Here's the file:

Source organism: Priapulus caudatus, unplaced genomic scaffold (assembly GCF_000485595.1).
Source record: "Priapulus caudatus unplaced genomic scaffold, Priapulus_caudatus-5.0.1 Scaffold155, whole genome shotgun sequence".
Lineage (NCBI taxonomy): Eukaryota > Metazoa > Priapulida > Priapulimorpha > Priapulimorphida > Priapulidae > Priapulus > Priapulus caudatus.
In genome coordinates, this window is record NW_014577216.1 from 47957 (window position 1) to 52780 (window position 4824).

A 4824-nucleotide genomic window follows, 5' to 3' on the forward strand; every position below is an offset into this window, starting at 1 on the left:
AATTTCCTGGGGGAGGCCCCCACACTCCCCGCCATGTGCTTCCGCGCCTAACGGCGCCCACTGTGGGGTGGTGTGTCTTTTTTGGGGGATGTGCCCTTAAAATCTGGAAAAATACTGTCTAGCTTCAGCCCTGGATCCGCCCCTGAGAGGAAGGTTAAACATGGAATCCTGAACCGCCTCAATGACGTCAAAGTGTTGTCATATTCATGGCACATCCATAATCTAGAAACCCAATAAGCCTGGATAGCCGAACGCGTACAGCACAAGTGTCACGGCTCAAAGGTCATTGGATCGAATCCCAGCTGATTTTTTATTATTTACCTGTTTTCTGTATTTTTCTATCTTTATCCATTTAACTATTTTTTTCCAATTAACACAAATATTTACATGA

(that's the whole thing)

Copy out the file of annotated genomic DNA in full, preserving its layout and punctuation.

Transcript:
Source organism: Priapulus caudatus, unplaced genomic scaffold (assembly GCF_000485595.1).
Source record: "Priapulus caudatus unplaced genomic scaffold, Priapulus_caudatus-5.0.1 Scaffold155, whole genome shotgun sequence".
Lineage (NCBI taxonomy): Eukaryota > Metazoa > Priapulida > Priapulimorpha > Priapulimorphida > Priapulidae > Priapulus > Priapulus caudatus.
In genome coordinates, this window is record NW_014577216.1 from 47957 (window position 1) to 52780 (window position 4824).

A 4824-nucleotide genomic window follows, 5' to 3' on the forward strand; every position below is an offset into this window, starting at 1 on the left:
AATTTCCTGGGGGAGGCCCCCACACTCCCCGCCATGTGCTTCCGCGCCTAACGGCGCCCACTGTGGGGTGGTGTGTCTTTTTTGGGGGATGTGCCCTTAAAATCTGGAAAAATACTGTCTAGCTTCAGCCCTGGATCCGCCCCTGAGAGGAAGGTTAAACATGGAATCCTGAACCGCCTCAATGACGTCAAAGTGTTGTCATATTCATGGCACATCCATAATCTAGAAACCCAATAAGCCTGGATAGCCGAACGCGTACAGCACAAGTGTCACGGCTCAAAGGTCATTGGATCGAATCCCAGCTGATTTTTTATTATTTACCTGTTTTCTGTATTTTTCTATCTTTATCCATTTAACTATTTTTTTCCAATTAACACAAATATTTACATGA